Christina Lamoureux is a Ph.D. student in the UNLV History Department. She obtained an M.A. in History from Fitchburg State University and an M.A. in Public History from Southern New Hampshire University. Christina’s research focuses on prostitution and print culture during the late 1800s and early 1900s. In particular, she is interested in exploring the language used in reference to prostitution in newspapers, moral reform literature, and other forms of print. Christina is currently using Geographical Information System (GIS) technology to map both an 1870 New York brothel guidebook and important sites of female suffrage in Nevada. Prior to her time at UNLV, Christina developed a digital exhibit using newspaper snippets to highlight references to prostitution in print from 1690 to 1930.
Doris Morgan Rueda
Doris Morgan Rueda is a Ph.D. student in the UNLV History Department. She received her B.A in Criminology, Law & Society from UC Irvine. She then earned her M.A in History & Digital Media from CSU San Marcos where she researched San Diego’s moral panic over juvenile delinquency and border crossings during the Cold War. Her current research focuses on the development of juvenile justice along the U.S-Mexico border and popular ideas of juvenile delinquents and criminality throughout the 20thcentury. Prior to her time at UNLV, she contributed to the digital project documenting the rise and fall of the Prohibition Bureau.
James Steele is a second year PhD student in UNLV’s History Department. Originally from Los Angeles, James graduated from California State University Los Angeles with both his B.A. in American History and M.A. with focuses in American, Middle Eastern and Russian History. Currently his research interests include American Popular Culture of the Twentieth Century, International Affairs and Public History. Now in his third year of hands on Public History experience that includes both in house interpretation of artifacts and outreach education he hopes to pursue a career in Public History after completing his education.
Maggie Bukowski is a Master’s student in the UNLV History Department. Maggie earned her Bachelor’s in American History from UNLV in 2016. Maggie is currently working on a thesis about nineteenth-century women’s magazines with an emphasis on fashion, morality, and memory. Maggie interned with the National Cowboy and Western Heritage Museum in Oklahoma City, Oklahoma in the summer of 2016. While there, she worked with the Assistant Registrar to create housing and updated records for forty Native American headdresses as well as tracing and recording the provenance of a late nineteenth-century trousseau. Currently Maggie works at UNLV Libraries Special Collections and Archives as an Accessioning Assistant. In this capacity, she is working on processing and making available the University Archives to researchers.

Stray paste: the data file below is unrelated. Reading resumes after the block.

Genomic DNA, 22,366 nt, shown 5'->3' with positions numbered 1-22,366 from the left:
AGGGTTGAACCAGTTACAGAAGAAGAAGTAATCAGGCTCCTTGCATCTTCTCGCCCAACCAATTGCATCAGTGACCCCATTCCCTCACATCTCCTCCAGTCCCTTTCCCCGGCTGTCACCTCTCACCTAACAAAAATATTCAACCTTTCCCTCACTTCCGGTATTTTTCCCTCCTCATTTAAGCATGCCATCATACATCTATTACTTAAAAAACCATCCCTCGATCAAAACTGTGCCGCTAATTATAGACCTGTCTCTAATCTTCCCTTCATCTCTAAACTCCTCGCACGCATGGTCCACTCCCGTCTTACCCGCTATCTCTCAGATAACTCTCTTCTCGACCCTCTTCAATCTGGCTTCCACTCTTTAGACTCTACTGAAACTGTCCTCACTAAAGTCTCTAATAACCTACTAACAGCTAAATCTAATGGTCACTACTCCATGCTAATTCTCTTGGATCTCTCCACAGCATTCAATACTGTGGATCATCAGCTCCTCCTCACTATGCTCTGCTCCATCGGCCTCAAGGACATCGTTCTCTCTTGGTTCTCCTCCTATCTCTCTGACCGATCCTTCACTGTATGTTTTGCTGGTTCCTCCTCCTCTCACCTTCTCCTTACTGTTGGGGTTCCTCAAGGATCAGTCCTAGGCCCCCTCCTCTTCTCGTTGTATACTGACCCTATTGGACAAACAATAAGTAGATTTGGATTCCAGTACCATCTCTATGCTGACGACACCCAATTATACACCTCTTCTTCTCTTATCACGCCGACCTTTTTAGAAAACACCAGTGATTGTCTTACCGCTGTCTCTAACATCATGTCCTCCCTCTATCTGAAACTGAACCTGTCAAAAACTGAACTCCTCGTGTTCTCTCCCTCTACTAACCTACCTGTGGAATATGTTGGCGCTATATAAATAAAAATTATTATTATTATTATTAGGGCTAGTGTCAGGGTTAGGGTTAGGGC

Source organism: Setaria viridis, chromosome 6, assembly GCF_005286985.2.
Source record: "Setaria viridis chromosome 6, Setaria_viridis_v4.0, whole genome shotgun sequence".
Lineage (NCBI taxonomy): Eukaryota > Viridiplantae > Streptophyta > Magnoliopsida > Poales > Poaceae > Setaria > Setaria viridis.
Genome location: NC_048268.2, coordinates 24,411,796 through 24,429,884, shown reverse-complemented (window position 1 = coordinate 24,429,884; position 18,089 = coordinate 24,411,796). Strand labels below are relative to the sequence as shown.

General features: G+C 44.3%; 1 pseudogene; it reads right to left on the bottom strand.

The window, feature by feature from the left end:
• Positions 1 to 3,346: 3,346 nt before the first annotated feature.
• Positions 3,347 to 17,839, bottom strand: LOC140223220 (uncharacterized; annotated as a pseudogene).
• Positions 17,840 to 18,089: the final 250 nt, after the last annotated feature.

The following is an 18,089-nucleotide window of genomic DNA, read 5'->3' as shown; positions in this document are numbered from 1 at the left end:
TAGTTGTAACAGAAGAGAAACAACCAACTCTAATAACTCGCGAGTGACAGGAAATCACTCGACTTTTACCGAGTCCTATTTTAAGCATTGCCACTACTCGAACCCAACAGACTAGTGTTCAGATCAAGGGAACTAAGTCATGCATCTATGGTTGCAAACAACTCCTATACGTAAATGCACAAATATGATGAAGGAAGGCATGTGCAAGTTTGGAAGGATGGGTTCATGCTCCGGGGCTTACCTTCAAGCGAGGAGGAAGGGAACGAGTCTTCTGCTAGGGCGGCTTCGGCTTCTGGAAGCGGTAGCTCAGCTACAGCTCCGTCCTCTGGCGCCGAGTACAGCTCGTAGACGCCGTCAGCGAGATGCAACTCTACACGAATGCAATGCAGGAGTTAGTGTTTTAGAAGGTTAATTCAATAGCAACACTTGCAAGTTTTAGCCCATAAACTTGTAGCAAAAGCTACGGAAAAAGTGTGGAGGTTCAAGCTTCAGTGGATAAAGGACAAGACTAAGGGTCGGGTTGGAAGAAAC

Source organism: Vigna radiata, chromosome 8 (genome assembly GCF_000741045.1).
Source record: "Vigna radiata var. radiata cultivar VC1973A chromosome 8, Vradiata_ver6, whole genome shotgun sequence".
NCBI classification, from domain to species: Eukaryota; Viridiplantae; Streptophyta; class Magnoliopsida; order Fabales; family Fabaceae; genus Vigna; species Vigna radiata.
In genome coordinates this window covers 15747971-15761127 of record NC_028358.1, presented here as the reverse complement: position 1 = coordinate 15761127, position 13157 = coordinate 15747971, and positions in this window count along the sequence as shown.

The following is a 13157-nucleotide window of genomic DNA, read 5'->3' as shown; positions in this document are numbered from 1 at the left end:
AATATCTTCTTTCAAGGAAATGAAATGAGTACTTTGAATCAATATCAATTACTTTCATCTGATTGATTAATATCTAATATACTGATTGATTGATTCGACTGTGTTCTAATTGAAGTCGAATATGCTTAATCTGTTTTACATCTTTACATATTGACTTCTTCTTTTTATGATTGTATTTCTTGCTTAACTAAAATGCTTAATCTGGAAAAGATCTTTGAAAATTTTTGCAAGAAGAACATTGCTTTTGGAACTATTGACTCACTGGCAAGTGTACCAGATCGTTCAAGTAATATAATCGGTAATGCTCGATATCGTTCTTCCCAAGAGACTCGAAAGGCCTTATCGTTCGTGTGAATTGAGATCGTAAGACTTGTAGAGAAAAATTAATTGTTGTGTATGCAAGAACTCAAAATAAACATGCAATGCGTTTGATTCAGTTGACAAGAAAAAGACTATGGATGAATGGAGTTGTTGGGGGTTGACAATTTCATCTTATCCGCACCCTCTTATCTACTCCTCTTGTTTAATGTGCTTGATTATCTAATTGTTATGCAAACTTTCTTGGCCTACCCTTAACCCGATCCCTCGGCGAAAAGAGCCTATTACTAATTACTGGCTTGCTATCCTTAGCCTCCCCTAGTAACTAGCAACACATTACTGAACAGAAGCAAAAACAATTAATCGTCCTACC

Lee Hanover is working on his Master's degree in History at the University of Nevada, Las Vegas. His research focuses on California Native American wage labor as it relates to family, community, and cultural adaptations to U.S. capitalism. His research methodology centers on memory studies and ethnography. For Ready to Roar, he led the research team and wrote many of the labels and background information for the exhibit. Lee looks forward to finishing his Master's degree and continuing on to a doctoral program this fall.
Billy Marino is a M.A. student in the UNLV History department. He studies U.S. Environmental History with an emphasis on the Cold War, particularly the Space Race. The incorporation of memory theory and oral history methodology are integral aspects of his research. These Public History theories and methods are vital, but engaging with the public, and presenting his research is his inspiration. He has worked on multiple historical exhibits including Thriller Villa: The Man in the Mirror and Mr. Showmanship, The Liberace Garage, and Ready to Roar, contributing to the research, design, and installation of each.